Ad fraud keeps making headlines, and everyone is wondering where it will go next. With bots multiplying and fraudsters becoming increasingly sophisticated, it’s becoming harder to predict where ad fraud is headed.
But here are some trends on the horizon for 2018:
1. Ad Fraud Climbs from $7 to 19 Billion – Not everyone agrees on the exact damages, but everyone agrees ad fraud is growing. Ad fraud was predicted to cost $7.2 billion in 2016, up nearly 1 billion, according to the ANA.
A study commissioned by WPP predicts budgets wasted on fraudulent traffic will reach $16.4 billion in 2017. According to Juniper Research, advertisers will lose an estimated $19 billion to fraudulent activities next year, equivalent to $51 million per day. It estimates that figure will hit $44 billion by 2022.
Fraudsters are not going away. Regardless of how many billions are being wasted, it's a big problem that keeps getting bigger.
2. Bots for Rent – Ad fraud has now become franchised with the technology available for hire. Now anyone can rent a network of 200K bots. According to the botnet’s ad and information from BestBuy, customers can rent their desired quantity of Mirai bots for a minimum of two weeks. There’s even a published price list. Customers don't receive a discount if they buy larger quantities of bots, but they do pay less if they have longer periods of time between attacks known as cool-down periods.
3. Bots Have Better Disguises -Fraudsters have worked diligently to create bots that resemble real human beings. They simulate mouse movement and can fake viewability, time-in-view and engagement rates to stay under the radar. In order to confront this threat in 2018, traffic quality measurement systems need to check holistic views of the traffic, including viewability and performance rates.
4. Superficial Collaboration Continues - Companies are joining forces to help keep ad fraud at bay. More partnerships and initiatives will be announced next year, although it’s not clear that skilled fraudsters will be deterred by these collaborations. IAB’s Display Trading Council members — Adform, Index Exchange, IAS, PubMatic, and Rubicon Project — have come together to create ads.txt to verify advertisers.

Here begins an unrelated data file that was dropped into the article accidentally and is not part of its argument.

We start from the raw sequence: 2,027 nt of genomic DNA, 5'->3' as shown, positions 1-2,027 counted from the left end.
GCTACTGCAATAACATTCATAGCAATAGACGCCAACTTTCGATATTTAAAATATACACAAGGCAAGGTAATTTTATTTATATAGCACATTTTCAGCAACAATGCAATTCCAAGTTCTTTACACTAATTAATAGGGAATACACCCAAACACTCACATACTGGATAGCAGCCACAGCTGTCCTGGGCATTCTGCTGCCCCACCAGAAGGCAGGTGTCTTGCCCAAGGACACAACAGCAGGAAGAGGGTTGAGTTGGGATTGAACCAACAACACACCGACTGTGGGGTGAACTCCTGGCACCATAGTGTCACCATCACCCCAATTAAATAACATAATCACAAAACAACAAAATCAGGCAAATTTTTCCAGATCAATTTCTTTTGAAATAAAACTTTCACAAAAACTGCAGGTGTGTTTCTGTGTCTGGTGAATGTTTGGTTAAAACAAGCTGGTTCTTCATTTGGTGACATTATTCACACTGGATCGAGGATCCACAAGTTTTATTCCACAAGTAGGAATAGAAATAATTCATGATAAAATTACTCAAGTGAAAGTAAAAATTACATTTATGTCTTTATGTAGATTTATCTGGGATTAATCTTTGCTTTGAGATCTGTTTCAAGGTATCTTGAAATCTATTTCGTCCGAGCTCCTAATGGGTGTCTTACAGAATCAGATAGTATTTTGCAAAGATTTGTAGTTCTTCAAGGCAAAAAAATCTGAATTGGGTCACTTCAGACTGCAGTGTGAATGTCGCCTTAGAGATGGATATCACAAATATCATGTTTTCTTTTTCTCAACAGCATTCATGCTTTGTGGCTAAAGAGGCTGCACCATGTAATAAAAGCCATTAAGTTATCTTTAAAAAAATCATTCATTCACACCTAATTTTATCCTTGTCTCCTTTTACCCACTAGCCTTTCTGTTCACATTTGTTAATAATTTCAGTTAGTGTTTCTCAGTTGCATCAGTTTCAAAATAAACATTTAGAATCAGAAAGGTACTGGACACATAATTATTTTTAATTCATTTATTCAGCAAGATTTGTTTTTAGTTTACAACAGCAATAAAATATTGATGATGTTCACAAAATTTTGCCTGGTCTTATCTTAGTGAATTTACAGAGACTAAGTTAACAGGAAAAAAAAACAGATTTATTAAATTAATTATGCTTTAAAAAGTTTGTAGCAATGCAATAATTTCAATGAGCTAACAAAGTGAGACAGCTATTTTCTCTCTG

Google, Facebook, Appnexus and 20 other companies, have committed to IAB’s Gold Standard initiative to clean up online advertising by implementing the ads.txt initiative, adhering to the LEAN principles, and complying with the Coalition for Better Advertising standards.
5. Ads.txt Disappoints – Ads.txt is not getting the wide adoption it needs. Publishers are dragging their heels to get their tech teams to implement. Even though it’s fairly simple, requiring only the dropping of a text file on publisher web servers listing companies authorized to sell their inventory, it requires that coding and development teams have higher priorities, like developing revenue generating ad units.
Adoption for medium-sized and smaller publishers will be low, and over time, fewer publishers will maintain it. Advertisers that limit themselves to ads.txt traffic will find scarcity of inventory, and the opportunities they do have will be more expensive.
The remedy might be curing the disease, but also killing
the patient. Of the 500 most-trafficked sites in the U.S., only 34 use ads.txt, according to a recent analysis by MarTech Today.
6. Blockchain Won’t Take Over – Blockchain has been thrown around as a potential cure for ad fraud. Regardless of what it can and can't do, it can address only a small part of the fraud challenge. For blockchain to have an impact, it would require a significant number of implementations, which might not match the technical specs of current programmatic systems.
Crooks are clever, and players in the ad tech ecosystem are being called out for catching them. As the stakes rise, the investment in trying to keep damages down will increase.
There will never be a single silver bullet for a cure, but awareness, and implementing regular practices and methodologies to root out fraudulent traffic, is the best insurance policy to contain fraud.
If anything is for sure, it’s most here to stay.